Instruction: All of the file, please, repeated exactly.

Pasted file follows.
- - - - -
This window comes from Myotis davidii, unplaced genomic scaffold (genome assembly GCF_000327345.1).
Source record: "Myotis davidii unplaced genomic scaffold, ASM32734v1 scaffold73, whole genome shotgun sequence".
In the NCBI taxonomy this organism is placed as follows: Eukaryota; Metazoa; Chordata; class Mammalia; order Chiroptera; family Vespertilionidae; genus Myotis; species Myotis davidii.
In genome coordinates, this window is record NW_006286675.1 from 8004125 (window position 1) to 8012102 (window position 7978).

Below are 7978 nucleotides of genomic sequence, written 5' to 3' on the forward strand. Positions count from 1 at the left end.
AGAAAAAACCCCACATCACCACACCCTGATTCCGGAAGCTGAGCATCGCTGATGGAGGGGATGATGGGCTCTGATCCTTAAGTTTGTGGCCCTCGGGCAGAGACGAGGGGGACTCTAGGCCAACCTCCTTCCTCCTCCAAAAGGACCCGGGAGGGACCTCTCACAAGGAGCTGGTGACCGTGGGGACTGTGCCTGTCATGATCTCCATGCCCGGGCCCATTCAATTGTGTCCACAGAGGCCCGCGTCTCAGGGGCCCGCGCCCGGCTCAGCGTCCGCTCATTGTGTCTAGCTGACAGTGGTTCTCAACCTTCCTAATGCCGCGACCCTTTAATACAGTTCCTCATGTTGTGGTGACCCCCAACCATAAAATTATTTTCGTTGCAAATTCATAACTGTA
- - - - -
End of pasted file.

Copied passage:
This window comes from Myotis davidii, unplaced genomic scaffold (genome assembly GCF_000327345.1).
Source record: "Myotis davidii unplaced genomic scaffold, ASM32734v1 scaffold73, whole genome shotgun sequence".
In the NCBI taxonomy this organism is placed as follows: Eukaryota; Metazoa; Chordata; class Mammalia; order Chiroptera; family Vespertilionidae; genus Myotis; species Myotis davidii.
In genome coordinates, this window is record NW_006286675.1 from 8004125 (window position 1) to 8012102 (window position 7978).

Below are 7978 nucleotides of genomic sequence, written 5' to 3' on the forward strand. Positions count from 1 at the left end.
AGAAAAAACCCCACATCACCACACCCTGATTCCGGAAGCTGAGCATCGCTGATGGAGGGGATGATGGGCTCTGATCCTTAAGTTTGTGGCCCTCGGGCAGAGACGAGGGGGACTCTAGGCCAACCTCCTTCCTCCTCCAAAAGGACCCGGGAGGGACCTCTCACAAGGAGCTGGTGACCGTGGGGACTGTGCCTGTCATGATCTCCATGCCCGGGCCCATTCAATTGTGTCCACAGAGGCCCGCGTCTCAGGGGCCCGCGCCCGGCTCAGCGTCCGCTCATTGTGTCTAGCTGACAGTGGTTCTCAACCTTCCTAATGCCGCGACCCTTTAATACAGTTCCTCATGTTGTGGTGACCCCCAACCATAAAATTATTTTCGTTGCAAATTCATAACTGTA